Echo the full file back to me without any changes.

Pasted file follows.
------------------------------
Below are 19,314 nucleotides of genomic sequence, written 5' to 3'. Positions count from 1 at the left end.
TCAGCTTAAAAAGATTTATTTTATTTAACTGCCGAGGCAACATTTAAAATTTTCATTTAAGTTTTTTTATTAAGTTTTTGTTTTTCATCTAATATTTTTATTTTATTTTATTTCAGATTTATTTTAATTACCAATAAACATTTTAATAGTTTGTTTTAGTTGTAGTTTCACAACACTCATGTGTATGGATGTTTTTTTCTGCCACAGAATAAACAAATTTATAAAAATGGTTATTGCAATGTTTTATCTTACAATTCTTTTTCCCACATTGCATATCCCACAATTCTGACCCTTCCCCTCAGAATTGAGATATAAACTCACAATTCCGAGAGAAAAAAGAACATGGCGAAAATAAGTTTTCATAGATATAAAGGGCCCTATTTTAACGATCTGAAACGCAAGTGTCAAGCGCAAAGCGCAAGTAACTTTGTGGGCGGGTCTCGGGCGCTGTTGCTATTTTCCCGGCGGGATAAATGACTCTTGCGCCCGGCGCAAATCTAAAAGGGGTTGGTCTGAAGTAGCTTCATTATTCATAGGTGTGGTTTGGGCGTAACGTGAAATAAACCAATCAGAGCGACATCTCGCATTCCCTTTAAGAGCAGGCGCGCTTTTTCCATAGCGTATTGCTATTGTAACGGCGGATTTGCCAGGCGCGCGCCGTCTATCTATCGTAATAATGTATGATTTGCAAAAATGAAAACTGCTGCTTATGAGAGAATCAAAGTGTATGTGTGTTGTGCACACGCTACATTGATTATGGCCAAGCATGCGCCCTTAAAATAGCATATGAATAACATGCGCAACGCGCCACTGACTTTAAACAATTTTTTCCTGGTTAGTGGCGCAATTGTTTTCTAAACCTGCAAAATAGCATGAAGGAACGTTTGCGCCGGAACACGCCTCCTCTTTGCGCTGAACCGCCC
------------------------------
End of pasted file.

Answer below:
Below are 19,314 nucleotides of genomic sequence, written 5' to 3'. Positions count from 1 at the left end.
TCAGCTTAAAAAGATTTATTTTATTTAACTGCCGAGGCAACATTTAAAATTTTCATTTAAGTTTTTTTATTAAGTTTTTGTTTTTCATCTAATATTTTTATTTTATTTTATTTCAGATTTATTTTAATTACCAATAAACATTTTAATAGTTTGTTTTAGTTGTAGTTTCACAACACTCATGTGTATGGATGTTTTTTTCTGCCACAGAATAAACAAATTTATAAAAATGGTTATTGCAATGTTTTATCTTACAATTCTTTTTCCCACATTGCATATCCCACAATTCTGACCCTTCCCCTCAGAATTGAGATATAAACTCACAATTCCGAGAGAAAAAAGAACATGGCGAAAATAAGTTTTCATAGATATAAAGGGCCCTATTTTAACGATCTGAAACGCAAGTGTCAAGCGCAAAGCGCAAGTAACTTTGTGGGCGGGTCTCGGGCGCTGTTGCTATTTTCCCGGCGGGATAAATGACTCTTGCGCCCGGCGCAAATCTAAAAGGGGTTGGTCTGAAGTAGCTTCATTATTCATAGGTGTGGTTTGGGCGTAACGTGAAATAAACCAATCAGAGCGACATCTCGCATTCCCTTTAAGAGCAGGCGCGCTTTTTCCATAGCGTATTGCTATTGTAACGGCGGATTTGCCAGGCGCGCGCCGTCTATCTATCGTAATAATGTATGATTTGCAAAAATGAAAACTGCTGCTTATGAGAGAATCAAAGTGTATGTGTGTTGTGCACACGCTACATTGATTATGGCCAAGCATGCGCCCTTAAAATAGCATATGAATAACATGCGCAACGCGCCACTGACTTTAAACAATTTTTTCCTGGTTAGTGGCGCAATTGTTTTCTAAACCTGCAAAATAGCATGAAGGAACGTTTGCGCCGGAACACGCCTCCTCTTTGCGCTGAACCGCCC